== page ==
Spirited Away is useful for people who like to focus. It just does one simple job. You’ll either love it, or be completely baffled by it.
It runs in the background, and hides all applications other than the one you’re using. That’s it.
So, if you switch to Mail halfway through working on your spreadsheet, Spirited Away hides the spreadsheet – and your chat client, your browser, your Skype window, everything else that isn’t Mail. It all just disappears.
So why would you want this? Well, removing visual clutter on screen can be helpful for people. It means you can concentrate your mind on the task at hand, and not allow it to be distracted by other stuff. It’s probably not much use if you’re just messing about, but if you want to actually get some work done, it comes into its own.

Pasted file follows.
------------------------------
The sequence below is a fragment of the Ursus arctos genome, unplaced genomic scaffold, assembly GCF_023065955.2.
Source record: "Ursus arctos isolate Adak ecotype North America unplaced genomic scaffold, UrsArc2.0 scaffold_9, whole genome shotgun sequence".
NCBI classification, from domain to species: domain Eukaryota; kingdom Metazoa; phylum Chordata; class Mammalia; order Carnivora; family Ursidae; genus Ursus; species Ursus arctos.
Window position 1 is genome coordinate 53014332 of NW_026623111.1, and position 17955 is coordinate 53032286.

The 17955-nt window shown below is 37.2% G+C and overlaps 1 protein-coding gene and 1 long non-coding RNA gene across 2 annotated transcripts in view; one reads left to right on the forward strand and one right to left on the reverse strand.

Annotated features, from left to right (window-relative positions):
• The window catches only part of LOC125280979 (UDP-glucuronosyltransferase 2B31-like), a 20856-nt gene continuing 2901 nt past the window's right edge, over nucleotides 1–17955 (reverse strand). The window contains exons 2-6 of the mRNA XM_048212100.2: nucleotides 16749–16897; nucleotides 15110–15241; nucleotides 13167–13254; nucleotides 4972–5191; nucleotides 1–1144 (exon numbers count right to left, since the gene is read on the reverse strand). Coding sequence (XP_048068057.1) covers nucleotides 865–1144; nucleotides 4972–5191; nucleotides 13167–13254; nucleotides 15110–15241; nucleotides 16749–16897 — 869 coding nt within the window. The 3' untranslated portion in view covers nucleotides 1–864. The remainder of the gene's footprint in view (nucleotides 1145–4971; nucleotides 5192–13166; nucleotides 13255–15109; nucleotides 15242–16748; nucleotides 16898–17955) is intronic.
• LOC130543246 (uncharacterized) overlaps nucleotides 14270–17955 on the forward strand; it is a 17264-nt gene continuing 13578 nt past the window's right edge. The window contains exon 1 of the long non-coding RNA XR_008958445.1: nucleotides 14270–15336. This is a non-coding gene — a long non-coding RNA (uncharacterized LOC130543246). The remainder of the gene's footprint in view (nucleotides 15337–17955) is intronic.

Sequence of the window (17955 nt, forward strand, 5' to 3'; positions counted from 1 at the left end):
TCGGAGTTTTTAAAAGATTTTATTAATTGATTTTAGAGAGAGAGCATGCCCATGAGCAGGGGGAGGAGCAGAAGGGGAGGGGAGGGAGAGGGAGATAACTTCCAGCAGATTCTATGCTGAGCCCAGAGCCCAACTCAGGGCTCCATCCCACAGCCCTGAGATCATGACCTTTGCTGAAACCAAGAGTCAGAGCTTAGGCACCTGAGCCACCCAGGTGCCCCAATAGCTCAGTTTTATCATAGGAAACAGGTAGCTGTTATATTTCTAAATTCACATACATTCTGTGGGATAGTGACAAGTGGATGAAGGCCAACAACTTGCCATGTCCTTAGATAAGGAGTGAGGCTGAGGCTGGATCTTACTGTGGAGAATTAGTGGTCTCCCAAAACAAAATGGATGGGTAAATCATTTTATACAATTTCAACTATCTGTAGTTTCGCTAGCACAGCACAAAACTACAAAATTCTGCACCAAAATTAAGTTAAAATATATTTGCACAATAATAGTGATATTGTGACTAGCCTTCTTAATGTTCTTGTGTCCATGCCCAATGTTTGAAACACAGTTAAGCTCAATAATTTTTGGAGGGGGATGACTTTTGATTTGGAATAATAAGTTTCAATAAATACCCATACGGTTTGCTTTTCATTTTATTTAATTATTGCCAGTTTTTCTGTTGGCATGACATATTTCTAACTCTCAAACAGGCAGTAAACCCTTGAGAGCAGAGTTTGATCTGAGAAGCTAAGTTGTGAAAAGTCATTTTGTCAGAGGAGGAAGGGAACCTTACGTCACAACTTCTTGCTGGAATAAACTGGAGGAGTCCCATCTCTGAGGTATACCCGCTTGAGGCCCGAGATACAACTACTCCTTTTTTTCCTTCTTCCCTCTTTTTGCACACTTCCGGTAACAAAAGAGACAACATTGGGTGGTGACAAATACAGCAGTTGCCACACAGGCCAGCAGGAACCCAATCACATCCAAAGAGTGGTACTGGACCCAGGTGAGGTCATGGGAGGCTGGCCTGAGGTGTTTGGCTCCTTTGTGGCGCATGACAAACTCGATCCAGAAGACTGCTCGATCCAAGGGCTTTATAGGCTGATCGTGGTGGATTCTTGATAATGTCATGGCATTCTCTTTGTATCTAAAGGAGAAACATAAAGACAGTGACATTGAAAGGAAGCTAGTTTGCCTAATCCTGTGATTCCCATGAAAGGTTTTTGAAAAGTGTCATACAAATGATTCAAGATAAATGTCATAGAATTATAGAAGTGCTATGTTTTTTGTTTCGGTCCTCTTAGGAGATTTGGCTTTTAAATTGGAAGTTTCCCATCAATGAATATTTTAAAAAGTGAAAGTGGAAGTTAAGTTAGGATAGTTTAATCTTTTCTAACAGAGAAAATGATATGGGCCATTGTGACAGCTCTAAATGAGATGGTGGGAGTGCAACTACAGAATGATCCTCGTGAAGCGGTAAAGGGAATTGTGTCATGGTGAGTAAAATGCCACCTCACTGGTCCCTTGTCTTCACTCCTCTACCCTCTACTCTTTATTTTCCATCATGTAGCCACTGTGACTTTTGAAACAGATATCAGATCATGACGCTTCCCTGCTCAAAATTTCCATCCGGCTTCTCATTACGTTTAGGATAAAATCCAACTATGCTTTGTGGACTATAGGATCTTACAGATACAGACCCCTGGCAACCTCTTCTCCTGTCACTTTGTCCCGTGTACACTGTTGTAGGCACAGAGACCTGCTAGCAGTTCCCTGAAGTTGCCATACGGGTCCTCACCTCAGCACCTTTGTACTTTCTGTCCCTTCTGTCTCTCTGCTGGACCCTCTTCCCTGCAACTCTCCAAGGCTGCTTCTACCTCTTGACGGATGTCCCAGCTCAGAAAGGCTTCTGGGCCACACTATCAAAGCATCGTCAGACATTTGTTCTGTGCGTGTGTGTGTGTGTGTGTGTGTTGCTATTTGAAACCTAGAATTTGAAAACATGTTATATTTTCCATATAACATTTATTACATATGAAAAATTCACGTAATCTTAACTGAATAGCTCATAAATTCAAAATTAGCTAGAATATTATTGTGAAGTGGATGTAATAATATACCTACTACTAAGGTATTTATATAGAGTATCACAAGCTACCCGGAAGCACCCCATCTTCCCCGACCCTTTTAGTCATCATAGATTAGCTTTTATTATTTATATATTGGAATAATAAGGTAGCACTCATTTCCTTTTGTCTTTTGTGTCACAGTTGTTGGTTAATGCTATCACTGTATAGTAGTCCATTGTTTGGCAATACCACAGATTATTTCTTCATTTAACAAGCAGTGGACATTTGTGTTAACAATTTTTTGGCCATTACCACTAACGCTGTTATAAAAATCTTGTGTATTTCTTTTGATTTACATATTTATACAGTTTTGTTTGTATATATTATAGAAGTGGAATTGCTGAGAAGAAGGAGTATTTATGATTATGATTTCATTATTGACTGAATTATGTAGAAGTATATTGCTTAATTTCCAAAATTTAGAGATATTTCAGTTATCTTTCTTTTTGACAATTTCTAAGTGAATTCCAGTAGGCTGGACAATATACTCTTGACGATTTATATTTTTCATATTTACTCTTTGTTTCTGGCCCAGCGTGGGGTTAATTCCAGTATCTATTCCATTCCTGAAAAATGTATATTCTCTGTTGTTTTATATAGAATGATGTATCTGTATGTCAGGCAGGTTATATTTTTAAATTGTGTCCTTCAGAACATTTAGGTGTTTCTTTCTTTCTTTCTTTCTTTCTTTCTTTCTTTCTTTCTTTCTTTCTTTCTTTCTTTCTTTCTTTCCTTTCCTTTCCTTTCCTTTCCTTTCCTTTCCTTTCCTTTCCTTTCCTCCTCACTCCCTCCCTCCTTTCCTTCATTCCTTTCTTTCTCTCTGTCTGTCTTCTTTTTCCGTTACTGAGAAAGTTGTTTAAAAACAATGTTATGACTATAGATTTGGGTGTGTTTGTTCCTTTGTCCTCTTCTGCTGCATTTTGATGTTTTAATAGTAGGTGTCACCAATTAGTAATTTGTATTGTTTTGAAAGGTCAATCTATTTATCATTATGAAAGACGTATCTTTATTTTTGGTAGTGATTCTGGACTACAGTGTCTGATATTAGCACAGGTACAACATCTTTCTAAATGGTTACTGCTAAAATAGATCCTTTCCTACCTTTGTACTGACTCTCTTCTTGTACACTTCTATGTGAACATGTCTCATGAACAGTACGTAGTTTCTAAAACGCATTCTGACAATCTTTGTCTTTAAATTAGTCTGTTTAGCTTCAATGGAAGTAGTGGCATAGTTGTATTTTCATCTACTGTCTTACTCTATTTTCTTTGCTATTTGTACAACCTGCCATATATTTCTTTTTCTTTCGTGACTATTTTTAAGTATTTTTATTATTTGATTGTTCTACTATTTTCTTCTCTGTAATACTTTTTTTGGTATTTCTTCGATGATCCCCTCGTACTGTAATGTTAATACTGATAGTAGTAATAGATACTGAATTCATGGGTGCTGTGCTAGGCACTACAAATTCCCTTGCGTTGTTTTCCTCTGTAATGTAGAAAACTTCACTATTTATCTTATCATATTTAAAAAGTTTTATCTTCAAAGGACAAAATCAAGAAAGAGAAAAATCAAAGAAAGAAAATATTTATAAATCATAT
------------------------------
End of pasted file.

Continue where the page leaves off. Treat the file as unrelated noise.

And it’s flexible enough to bend its own rules, if that’s what you want from it. If you’d like all the other application windows hidden except your iChat window, or except iTunes – well, you can tell it to leave those apps alone.
You might hate the idea of Spirited Away. You might think it’s a long way from being essential. But it’s essential to some of us, and might be essential to some of you, too.
(You’re reading the 15th post in our series, 50 Essential Mac Applications: a list of the great Mac apps the team at Cult of Mac value most. Read more.)